In the context of this psalm, I believe David was probably referring to one of the many earthly problems he faced. Perhaps, it was when God delivered him from the hands of Saul. We can’t be sure. However, I believe that we can apply the principles of this psalm on a deeper level. When the Lord saved me, He brought me up also out of an horrible pit, and he secured my salvation on the Rock, the Lord Jesus Christ; and now He has given me a new direction in life, a new purpose. I get to live for the King of Kings and Lord of Lords. He established my goings within His perfect will for my life.

Because of all of this, I, like David, have a reason to sing. If you are saved, so do you. God wants to hear us sing. He tells in Psalm 100 that we are to enter into His presence with singing, and we are supposed to be in His presence all of the time, which means that we should be singing all of the time. So go ahead: let loose with a few verses of “Amazing Grace how sweet the sound that saved a wretch like me.” David tells us that when this world hears us sing, many of them will “see it, and fear, and shall trust in the Lord.” Isn’t it interesting that it says here that people will be drawn to God through our singing. I believe that we should preach the Word, and live the Word; but if I am going to really be effective as a soul winner, I will also have to learn to sing the praises of God.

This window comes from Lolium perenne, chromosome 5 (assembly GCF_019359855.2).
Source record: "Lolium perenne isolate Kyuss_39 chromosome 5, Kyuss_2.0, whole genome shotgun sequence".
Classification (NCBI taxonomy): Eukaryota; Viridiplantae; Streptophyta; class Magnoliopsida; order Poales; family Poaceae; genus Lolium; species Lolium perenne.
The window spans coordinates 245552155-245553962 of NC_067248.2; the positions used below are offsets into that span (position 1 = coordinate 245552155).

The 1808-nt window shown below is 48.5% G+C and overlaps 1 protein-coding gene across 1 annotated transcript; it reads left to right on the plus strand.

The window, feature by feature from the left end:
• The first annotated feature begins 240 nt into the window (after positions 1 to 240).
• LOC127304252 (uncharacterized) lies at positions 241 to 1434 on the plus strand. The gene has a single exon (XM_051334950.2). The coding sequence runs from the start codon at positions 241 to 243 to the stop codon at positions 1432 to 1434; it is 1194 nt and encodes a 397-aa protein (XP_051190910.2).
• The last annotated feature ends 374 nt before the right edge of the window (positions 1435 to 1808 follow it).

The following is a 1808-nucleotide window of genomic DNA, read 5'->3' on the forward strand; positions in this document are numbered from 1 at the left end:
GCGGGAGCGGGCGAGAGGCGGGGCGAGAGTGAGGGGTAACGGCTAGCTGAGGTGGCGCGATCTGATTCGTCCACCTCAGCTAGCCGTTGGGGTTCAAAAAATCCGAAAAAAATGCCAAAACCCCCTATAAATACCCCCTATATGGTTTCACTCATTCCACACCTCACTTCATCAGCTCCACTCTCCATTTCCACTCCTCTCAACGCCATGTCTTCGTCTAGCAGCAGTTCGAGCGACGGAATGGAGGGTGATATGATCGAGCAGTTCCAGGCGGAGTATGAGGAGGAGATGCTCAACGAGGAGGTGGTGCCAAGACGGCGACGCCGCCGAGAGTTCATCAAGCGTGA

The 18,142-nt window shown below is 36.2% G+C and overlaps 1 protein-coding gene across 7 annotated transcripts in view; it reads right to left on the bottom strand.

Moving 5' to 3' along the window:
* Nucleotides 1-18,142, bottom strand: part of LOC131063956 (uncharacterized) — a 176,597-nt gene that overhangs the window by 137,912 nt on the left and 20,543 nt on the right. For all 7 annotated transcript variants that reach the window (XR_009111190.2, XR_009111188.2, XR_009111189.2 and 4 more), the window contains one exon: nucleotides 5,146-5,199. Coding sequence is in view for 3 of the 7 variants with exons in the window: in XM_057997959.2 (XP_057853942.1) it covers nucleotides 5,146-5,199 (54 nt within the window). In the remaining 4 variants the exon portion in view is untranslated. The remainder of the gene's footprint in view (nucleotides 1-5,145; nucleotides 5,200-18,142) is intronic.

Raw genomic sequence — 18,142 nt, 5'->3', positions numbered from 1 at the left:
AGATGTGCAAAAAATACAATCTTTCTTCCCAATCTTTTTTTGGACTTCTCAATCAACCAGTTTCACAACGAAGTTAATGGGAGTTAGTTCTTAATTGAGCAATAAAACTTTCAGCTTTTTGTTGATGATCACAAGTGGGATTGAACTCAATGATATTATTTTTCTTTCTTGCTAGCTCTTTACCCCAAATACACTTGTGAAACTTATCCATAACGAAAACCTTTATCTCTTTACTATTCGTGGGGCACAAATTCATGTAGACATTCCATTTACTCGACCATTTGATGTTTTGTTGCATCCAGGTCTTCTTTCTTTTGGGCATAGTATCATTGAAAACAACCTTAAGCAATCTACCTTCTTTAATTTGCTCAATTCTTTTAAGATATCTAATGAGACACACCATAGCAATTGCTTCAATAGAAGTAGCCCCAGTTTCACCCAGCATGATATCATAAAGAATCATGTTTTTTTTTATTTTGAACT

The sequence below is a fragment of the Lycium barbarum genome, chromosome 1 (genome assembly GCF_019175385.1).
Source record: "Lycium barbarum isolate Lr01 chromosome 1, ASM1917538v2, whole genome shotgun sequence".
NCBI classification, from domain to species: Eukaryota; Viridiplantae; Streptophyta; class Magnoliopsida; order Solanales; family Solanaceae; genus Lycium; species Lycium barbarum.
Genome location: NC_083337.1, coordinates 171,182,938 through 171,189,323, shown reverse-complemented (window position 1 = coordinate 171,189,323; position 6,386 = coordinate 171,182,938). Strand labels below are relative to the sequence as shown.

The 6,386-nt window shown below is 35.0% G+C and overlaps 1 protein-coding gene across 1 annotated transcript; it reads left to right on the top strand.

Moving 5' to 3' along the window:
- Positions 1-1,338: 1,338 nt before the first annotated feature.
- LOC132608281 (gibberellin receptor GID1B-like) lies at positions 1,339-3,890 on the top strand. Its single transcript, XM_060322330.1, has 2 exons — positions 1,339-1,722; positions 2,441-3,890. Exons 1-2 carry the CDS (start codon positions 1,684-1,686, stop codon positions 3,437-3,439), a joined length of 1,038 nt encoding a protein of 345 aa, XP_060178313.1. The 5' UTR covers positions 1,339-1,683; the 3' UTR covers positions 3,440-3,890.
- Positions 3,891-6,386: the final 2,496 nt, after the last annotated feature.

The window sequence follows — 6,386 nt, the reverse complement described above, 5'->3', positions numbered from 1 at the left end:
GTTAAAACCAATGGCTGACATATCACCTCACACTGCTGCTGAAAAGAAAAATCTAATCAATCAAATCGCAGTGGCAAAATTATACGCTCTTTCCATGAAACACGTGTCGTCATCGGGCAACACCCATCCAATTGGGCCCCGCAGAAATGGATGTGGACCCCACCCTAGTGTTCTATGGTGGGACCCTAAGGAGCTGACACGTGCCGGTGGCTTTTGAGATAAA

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Open Your Big Fat Mouth and Praise God!

Today’s Reading – Psalms 146 – 150 (Click on the references to listen to the audio – Click here to view the passage from Blue Letter Bible)

(Second Milers also read – Matthew 27 – 28Psalms 66 – 70Proverbs 14)

Scripture Memorization for June – Great Commission Verses

Listen to this morning’s Scripture song – Psalm 89:1

Read a great article by Brother Rick Houk – “Keeping It Fresh – Summer Bible Study

Read the “0714 Evening and Morning” devotion for today, by the late Charles Haddon Spurgeon.